Your web browser is out of date. Update your browser for more security, speed and the best experience on this site.

Update your browser
Posted Apr 18, 2024

The state of private equity: A look back at Q1 2024

Q124 State of PE Blog 840x560

As Bain & Company’s Global PE outlook for 2024 begins, “Getting unstuck is job one.” While Q1 showed some glimmers of light—including Leonard Green’s sale of SRS as the 4th most valuable U.S. PE exit in history—Pitchbook's recent report shows that full recovery will likely require more time and work.

Here’s what else the latest numbers say about the state of private equity.

Fundraising: It’s good to be king

PE Fundraising Activity

In Q1 2024, PE fundraising was a tale of two realities. In general, established funds did well as institutional LPs concentrated their PE exposure with the larger, less volatile vehicles.

If the trendline persists, Q1’s $76.8 billion would position 2024’s fundraising total as an exact match to 2023’s, with the two years being tied as the second-highest total in history. Much of that money went to three megafunds (BDT & Company, TPG, and TJC), which closed on a combined $32.9 billion, or 42.8% of the quarter’s total. Middle-market funds ($100 million to $5 billion) raised $43.5 billion, 56.7% of the PE total, substantially less than their five-year quarterly average of 62.9%.

Although there is money coming in, it’s coming more slowly. The time to close a fund has jumped to 16.8 months, up from 14.5 months in 2023 and a mere 11 months in 2022. Not even megafunds are immune: Among the 10 largest open funds, nine entered the market before 2023.

Expectedly, given the preference of LPs for larger funds, the number of vehicles closing has dropped substantially, with only 63 funds closing in Q1. If this trend persists, 2024’s total would be a staggeringly low 252 funds closed, something not seen in the past decade.

Buyout funds made up 90.3% of all funds raised in Q1. The proportion of growth equity funds plummeted by more than half, to 9.7% of the total, from 2023’s level of 20.2%. Simultaneously, growth equity deals are soaring since they involve little leverage and smaller check sizes. Greater exit momentum in that part of the market may help restart its fundraising.

With the slow deal activity, dry powder continued to grow, reaching $992.9 billion. Almost $800 billion of this was raised between 2021 and 2023.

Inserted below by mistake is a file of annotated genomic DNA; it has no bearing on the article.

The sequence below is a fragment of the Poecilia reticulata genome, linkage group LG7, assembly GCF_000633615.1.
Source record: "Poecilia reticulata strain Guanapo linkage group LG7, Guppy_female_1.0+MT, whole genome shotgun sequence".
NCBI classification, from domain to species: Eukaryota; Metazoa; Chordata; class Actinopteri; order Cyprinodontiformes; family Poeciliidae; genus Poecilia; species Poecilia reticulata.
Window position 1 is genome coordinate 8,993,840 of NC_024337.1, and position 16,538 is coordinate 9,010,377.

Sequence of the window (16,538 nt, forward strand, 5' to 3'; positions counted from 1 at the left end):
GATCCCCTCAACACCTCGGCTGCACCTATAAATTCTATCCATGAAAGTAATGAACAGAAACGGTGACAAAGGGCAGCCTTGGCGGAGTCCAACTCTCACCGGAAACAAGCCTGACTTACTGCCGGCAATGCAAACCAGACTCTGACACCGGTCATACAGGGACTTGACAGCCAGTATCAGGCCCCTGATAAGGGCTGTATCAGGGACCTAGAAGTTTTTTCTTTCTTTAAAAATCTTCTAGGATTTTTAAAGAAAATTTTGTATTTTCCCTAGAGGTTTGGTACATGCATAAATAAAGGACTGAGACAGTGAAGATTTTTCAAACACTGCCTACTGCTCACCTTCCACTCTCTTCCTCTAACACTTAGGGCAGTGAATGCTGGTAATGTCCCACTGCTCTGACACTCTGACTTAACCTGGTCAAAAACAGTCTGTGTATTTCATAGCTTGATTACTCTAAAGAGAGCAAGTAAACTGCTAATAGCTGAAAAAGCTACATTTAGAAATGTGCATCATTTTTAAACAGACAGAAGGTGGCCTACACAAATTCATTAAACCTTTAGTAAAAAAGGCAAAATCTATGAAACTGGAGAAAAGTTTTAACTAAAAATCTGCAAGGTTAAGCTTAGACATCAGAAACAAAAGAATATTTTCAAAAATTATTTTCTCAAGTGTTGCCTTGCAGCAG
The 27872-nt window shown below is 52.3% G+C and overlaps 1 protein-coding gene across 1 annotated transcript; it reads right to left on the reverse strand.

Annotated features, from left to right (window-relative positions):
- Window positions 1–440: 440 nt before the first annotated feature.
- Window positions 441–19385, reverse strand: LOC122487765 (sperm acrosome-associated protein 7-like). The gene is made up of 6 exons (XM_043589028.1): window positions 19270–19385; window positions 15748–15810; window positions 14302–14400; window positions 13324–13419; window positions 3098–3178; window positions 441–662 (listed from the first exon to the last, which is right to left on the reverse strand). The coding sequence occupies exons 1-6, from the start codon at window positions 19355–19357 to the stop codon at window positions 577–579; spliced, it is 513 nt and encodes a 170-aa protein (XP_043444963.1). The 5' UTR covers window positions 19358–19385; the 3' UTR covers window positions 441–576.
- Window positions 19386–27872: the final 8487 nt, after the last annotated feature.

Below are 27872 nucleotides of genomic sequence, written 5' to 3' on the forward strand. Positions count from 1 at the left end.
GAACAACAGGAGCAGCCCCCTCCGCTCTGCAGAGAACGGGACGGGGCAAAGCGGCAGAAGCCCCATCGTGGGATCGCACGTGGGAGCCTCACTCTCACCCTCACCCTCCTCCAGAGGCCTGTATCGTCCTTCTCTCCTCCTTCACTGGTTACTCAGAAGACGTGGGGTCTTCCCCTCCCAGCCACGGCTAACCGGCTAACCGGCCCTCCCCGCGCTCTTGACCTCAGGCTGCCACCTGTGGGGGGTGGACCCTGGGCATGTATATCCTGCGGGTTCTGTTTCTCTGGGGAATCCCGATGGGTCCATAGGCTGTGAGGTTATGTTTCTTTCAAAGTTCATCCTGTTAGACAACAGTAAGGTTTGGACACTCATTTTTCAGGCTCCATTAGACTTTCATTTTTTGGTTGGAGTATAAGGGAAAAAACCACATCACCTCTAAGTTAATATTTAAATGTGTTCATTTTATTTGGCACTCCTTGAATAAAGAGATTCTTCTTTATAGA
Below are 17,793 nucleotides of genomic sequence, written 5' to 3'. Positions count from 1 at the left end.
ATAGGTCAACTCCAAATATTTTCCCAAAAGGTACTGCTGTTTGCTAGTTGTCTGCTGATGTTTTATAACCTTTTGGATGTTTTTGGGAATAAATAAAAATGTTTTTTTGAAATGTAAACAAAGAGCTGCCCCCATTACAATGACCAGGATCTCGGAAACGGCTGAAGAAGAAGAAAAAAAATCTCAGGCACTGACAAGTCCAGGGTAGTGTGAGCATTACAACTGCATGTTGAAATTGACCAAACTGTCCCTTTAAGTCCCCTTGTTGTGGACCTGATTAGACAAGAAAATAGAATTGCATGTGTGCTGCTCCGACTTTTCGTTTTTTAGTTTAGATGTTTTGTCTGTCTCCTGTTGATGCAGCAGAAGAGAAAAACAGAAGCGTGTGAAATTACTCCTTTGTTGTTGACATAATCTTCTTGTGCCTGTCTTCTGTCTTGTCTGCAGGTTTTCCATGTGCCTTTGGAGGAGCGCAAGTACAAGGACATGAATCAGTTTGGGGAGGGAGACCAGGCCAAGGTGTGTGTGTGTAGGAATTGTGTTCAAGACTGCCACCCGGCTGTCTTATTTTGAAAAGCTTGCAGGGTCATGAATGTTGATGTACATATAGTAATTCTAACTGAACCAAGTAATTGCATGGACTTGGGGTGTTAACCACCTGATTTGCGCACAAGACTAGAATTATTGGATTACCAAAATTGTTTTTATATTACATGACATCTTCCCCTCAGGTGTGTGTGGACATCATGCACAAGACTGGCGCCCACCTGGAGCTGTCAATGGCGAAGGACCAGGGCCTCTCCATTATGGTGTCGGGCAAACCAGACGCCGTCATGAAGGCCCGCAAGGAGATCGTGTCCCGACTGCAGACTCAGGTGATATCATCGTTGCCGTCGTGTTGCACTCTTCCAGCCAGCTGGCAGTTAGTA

With cash constraints hampering institutional LPs, PE firms are looking for capital from atypical LPs, most notably the retail market. Although individual investors own approximately half of the roughly $285 trillion of global assets under management (AUM), they have only 16% of alternative assets. Global behemoths such as Blackstone, KKR, and Carlyle have already released or are planning products to tap that market.

Exits: Leveling out

PE Exits

Contrary to the optimism created by Q4 2023’s small bounce in exit value, exit activity in Q1 2024 dropped. The $66.7 billion generated by 316 exits was a 19% decline compared to the prior quarter, and the count, a gain of 0.9%, was essentially flat. Moreover, the decline would have been a collapse if not for a single deal at the quarter’s end, Leonard Green’s sale of SRS to Home Depot, which contributed $18.3 billion (27.4%) to the total. An anomalously large exit is still an exit and testifies to the value created during a private equity hold. But Q1’s results fundamentally show PE continuing to seek a bottom. Even with the SRS transaction, Q1’s exit value still lags the 2017-2019 average by 22.7%.

As discussed in our Q4 2023 wrap-up, PE portfolio companies are backing up like cars after the eclipse. The median holding period for 2023 exits was 6.4 years, the longest since 2015. Companies currently in PE portfolios are also getting older, reaching a 4.1-year median that is higher than the median level over the past five years. These numbers will likely rise as the backlog of companies acquired during the frenzy of 2021 and 2022 moves through the PE system.

Public listings showed slight signs of life in Q1 2024 with four exits. Only one, however, was a real IPO; the other three were reverse mergers. Trade sales (exits to corporates) also showed mixed results. At $44.9 billion, they made up 68.9% of the total PE exit value, a small drop of 2.2% from last quarter, while the 133 estimated transactions accounted for 47.7% of the total deals—a more abrupt fall of 21.9%. Compared to pre-pandemic levels, though, trade sales are starting to recover, showing two consecutive quarters of growth.